The Plane of Abundance vs. the Plane of Scarcity
Many writers and thinkers have explored the idea that as we go through life, we can operate on one of two modes or paradigms, or “planes”:
- The plane of scarcity, also called the competitive plane. When we operate on this plane, we believe that resources are finite and limited. Our gain is someone else’s loss, and vice versa. A bigger piece of the pie for us means a smaller piece for someone else.
- The plane of abundance, also called the creative plane. When we operate on this plane, we believe that resources are infinite (or, at least, abundant), and that there is enough and to spare for everyone. Our gain is someone else’s gain. We can grow the pie to make the pieces bigger for everyone.
I believe that God wants us to live on the plane of abundance. He certainly lives on the plane of abundance: He creates galaxies and universes!
So how do we get onto that plane? How do we unlock the abundant powers of heaven? What activities lend themselves to an abundance mentality? As I read the story of Jesus feeding the 5,000 this week, I found seven keys.
Feeding the 5,000
Here is John 6:1–12, from the English Standard Version (ESV):
After this Jesus went away to the other side of the Sea of Galilee. . . . 2 And a large crowd was following him, because they saw the signs that he was doing on the sick. 3 Jesus went up on the mountain, and there he sat down with his disciples. . . .
5 Lifting up his eyes, then, and seeing that a large crowd was coming toward him, Jesus said to Philip, “Where are we to buy bread, so that these people may eat?” 6 He said this to test him, for he himself knew what he would do.
7 Philip answered him, “Two hundred denarii worth of bread would not be enough for each of them to get a little.”
8 One of his disciples, Andrew, Simon Peter’s brother, said to him, 9 “There is a boy here who has five barley loaves and two fish, but what are they for so many?”
10 Jesus said, “Have the people sit down.” Now there was much grass in the place. So the men sat down, about five thousand in number.
11 Jesus then took the loaves, and when he had given thanks, he distributed them to those who were seated. So also the fish, as much as they wanted. 12 And when they had eaten their fill, he told his disciples, “Gather up the leftover fragments, that nothing may be lost.” 13 So they gathered them up and filled twelve baskets with fragments from the five barley loaves left by those who had eaten.
Philip and Andrew: Living on the Plane of Scarcity
Let’s look at Philip’s statement:
“Two hundred denarii worth [around $8,000–$12,000 today] of bread would not be enough for each of them to get a little.”
And at Andrew’s:
“There is a boy here who has five barley loaves and two fish, but what are they for so many?”
Philip and Andrew are operating on the plane of scarcity. What do we learn about it?
A scarcity mindset is not a pessimistic mindset; it’s a practical mindset. Philip and Andrew are simply observing the facts and doing the math: There’s X number of people, we have Y resources, and Y is not enough to meet X.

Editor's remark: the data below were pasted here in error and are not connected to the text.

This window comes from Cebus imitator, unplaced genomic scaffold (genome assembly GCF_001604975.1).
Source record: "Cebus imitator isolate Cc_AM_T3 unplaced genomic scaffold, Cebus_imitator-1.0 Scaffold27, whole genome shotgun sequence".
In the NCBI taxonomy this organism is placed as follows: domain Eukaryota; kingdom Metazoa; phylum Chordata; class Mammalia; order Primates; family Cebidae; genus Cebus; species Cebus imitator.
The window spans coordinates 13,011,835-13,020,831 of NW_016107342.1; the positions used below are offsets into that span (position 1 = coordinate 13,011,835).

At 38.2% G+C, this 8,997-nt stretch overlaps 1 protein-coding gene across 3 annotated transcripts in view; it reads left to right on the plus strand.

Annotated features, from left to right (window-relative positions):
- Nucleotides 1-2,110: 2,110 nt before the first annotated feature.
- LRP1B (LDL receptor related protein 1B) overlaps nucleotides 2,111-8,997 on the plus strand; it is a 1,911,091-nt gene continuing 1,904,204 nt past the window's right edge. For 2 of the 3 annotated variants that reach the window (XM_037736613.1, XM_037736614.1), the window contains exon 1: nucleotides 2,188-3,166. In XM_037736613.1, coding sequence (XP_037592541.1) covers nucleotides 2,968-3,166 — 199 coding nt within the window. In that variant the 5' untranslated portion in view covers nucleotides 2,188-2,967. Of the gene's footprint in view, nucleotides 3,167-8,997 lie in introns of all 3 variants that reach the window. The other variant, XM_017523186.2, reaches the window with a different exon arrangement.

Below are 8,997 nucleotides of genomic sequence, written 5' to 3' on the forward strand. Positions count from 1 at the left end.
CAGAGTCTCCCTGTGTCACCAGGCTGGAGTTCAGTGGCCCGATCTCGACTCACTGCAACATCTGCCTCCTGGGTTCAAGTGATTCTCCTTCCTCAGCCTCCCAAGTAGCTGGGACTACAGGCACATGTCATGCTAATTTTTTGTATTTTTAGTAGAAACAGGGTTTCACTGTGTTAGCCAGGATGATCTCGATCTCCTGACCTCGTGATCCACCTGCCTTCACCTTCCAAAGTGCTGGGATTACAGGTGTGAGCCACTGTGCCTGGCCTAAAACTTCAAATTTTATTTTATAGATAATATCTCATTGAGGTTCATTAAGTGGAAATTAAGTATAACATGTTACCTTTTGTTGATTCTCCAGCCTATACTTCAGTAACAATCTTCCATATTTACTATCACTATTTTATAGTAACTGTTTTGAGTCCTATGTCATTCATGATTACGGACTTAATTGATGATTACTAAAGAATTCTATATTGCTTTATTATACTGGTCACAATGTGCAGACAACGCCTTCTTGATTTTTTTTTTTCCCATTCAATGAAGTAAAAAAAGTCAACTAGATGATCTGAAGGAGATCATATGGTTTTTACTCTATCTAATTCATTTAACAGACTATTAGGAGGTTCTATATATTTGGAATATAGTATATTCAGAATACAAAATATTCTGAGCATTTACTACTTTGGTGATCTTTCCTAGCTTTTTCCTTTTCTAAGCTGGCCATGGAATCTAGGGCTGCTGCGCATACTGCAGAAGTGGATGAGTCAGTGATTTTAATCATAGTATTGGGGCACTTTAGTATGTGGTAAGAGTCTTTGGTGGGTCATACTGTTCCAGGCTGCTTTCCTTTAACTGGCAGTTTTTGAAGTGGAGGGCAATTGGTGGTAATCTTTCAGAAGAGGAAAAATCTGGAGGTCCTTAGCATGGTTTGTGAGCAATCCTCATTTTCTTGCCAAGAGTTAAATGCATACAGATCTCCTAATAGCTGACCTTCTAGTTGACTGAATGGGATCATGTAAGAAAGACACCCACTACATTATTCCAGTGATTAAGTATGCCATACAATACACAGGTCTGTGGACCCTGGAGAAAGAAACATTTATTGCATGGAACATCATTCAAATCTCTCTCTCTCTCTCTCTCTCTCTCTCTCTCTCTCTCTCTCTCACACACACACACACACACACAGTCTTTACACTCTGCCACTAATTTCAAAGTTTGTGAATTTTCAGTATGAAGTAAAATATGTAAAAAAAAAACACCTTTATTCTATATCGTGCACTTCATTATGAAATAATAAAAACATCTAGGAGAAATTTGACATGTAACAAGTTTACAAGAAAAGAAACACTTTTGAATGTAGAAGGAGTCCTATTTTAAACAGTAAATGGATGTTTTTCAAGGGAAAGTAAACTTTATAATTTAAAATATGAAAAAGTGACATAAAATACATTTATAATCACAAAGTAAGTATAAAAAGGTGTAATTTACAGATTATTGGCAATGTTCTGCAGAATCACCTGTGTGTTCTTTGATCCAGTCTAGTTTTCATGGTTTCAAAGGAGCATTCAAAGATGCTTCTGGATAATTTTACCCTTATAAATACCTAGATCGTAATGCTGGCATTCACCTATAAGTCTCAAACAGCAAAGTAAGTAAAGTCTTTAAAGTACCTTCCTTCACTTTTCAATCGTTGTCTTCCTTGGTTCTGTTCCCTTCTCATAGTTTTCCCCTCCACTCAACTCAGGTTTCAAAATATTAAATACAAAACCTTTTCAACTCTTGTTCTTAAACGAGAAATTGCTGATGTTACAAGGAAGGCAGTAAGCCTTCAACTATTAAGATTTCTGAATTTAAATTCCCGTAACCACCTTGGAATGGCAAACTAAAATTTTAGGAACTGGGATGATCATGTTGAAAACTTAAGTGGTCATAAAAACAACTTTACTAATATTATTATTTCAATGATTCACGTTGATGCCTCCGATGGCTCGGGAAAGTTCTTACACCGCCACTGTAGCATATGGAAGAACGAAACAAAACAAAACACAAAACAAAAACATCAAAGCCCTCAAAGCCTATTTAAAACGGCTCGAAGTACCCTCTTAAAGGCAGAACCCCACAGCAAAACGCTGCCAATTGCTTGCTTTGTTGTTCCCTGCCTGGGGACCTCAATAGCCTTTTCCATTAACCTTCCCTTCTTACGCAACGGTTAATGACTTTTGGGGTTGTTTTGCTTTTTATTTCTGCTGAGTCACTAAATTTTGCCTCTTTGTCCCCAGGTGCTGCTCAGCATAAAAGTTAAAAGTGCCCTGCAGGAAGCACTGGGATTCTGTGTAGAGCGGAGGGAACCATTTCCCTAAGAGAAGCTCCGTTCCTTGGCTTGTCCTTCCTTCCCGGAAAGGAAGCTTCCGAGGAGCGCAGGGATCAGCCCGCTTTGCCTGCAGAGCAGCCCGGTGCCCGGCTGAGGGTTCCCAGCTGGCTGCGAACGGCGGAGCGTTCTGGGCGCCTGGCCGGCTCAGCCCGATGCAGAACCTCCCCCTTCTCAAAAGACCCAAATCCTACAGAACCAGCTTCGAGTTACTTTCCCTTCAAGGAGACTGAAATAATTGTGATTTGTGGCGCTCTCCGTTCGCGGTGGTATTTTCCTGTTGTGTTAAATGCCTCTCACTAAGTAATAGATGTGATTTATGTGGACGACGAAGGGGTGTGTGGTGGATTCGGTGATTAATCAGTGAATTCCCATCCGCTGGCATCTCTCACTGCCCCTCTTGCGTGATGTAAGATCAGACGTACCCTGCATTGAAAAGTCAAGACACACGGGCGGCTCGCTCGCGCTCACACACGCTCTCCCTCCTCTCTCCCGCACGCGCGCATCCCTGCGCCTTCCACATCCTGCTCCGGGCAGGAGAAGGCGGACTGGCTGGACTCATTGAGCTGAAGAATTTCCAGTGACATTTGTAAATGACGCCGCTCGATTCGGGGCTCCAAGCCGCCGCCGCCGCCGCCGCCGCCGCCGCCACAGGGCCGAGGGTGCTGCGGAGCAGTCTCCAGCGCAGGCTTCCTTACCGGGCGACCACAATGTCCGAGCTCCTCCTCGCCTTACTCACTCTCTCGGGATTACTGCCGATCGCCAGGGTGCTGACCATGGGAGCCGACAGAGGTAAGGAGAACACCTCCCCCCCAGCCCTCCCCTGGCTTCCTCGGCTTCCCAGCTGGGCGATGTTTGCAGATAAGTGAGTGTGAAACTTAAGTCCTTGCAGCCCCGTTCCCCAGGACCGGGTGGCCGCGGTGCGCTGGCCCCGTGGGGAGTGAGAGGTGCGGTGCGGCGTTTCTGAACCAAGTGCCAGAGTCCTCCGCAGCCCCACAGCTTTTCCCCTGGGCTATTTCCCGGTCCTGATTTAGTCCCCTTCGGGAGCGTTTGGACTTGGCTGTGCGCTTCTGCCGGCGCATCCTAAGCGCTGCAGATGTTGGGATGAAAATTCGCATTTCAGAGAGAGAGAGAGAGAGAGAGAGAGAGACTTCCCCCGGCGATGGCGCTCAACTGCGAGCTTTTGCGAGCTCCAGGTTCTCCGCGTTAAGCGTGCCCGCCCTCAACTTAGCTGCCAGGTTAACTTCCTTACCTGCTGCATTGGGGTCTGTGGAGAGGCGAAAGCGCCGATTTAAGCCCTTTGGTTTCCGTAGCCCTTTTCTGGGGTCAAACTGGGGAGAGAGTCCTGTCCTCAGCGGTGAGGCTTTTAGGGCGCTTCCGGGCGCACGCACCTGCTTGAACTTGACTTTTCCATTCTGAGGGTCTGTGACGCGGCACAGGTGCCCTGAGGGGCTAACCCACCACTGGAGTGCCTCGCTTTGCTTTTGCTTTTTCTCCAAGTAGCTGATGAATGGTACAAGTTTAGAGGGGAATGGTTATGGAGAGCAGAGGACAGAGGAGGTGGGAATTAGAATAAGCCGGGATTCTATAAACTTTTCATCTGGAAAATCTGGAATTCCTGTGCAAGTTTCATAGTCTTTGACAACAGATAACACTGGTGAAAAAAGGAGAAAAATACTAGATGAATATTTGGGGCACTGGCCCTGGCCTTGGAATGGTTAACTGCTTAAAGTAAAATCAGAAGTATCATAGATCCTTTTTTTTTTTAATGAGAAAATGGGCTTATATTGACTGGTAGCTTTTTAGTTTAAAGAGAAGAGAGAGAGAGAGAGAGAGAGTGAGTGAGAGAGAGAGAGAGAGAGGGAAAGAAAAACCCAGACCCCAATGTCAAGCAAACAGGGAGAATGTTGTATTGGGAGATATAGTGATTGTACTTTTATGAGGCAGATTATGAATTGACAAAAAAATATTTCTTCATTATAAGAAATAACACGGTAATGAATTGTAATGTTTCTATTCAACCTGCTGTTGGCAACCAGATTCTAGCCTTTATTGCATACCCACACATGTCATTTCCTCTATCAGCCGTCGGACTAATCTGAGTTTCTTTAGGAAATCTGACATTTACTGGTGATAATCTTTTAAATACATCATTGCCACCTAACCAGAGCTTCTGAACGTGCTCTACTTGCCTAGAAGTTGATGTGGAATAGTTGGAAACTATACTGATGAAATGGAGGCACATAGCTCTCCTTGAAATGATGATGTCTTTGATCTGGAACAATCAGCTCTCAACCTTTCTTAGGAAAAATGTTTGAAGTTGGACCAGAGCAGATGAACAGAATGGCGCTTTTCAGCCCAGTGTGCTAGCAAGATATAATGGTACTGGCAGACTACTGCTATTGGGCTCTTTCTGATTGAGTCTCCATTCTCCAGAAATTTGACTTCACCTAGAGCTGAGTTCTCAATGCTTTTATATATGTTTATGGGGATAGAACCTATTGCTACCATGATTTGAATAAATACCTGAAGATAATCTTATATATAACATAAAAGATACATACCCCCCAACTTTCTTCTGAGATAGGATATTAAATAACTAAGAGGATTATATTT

We usually default to a scarcity mindset. After all, it’s the one that makes mathematical and logical sense.
A scarcity mindset is usually problem-focused. Or if it is solution-focused, the solution is grounded in the resources available and is usually un-ideal. (In the parallel account in Matthew, the disciples tell Jesus to dismiss the multitude so they can buy food in the surrounding towns—which would have denied them the opportunity to hear Jesus and possibly could have caused a regional logistical crisis.)
So what can we learn from Jesus’s actions about the plane of abundance?
Key 1: Abundance Includes Identifying Problems and Focusing on Solutions
Lifting up his eyes, then, and seeing that a large crowd was coming toward him, Jesus said to Philip, “Where are we to buy bread, so that these people may eat?”
Jesus isn’t blind or naïve. He readily acknowledges the problem (indeed, sooner than his disciples). But unlike his disciples, who dwell on the problem, Jesus immediately turns to thinking of solutions.
Living in abundance doesn’t mean ignoring, dismissing, or downplaying the problems in our lives. But it does mean approaching those problems from a position of faith and action, rather than a position of discouragement and consignment.
Key 2: Consecration and Generosity Unlock the Miracle of Abundance
“There is a boy here who has five barley loaves and two fish.”
The boy in this story was, like Jesus, living on the plane of abundance. He wasn’t doing the math. He wasn’t hoarding his own resources so that he and his family had enough. He willingly gave what he had to Jesus, for the benefit of total strangers.
In the Book of Mormon, Jacob admonishes us to “be familiar with all, and free with your substance, that they may be rich like unto you” (Jacob 2:17). I believe what he means by “familiar” is to treat everyone around us as family, and to gladly share our resources accordingly.
By the way, I don’t think it was a coincidence that this was a boy, not a grown adult. Adulthood has a way of engraining the scarcity mindset into us.
Key 3: Abundance Includes Being Organized
Jesus said, “Have the people sit down.” Now there was much grass in the place. So the men sat down, about five thousand in number.
King Benjamin taught, specifically in the context of imparting our substance to the poor, that we should “see that all these things are done in wisdom and order. . . . All things must be done in order” (Mosiah 4:27). Why did Jesus take this step of organizing and seating the people? We don’t know, but it probably made it easier for the disciples to distribute bread and fish to the whole multitude, to make sure no one got missed, and to get a rough count of their numbers. It probably also allowed for more reverence and reflection among the multitude.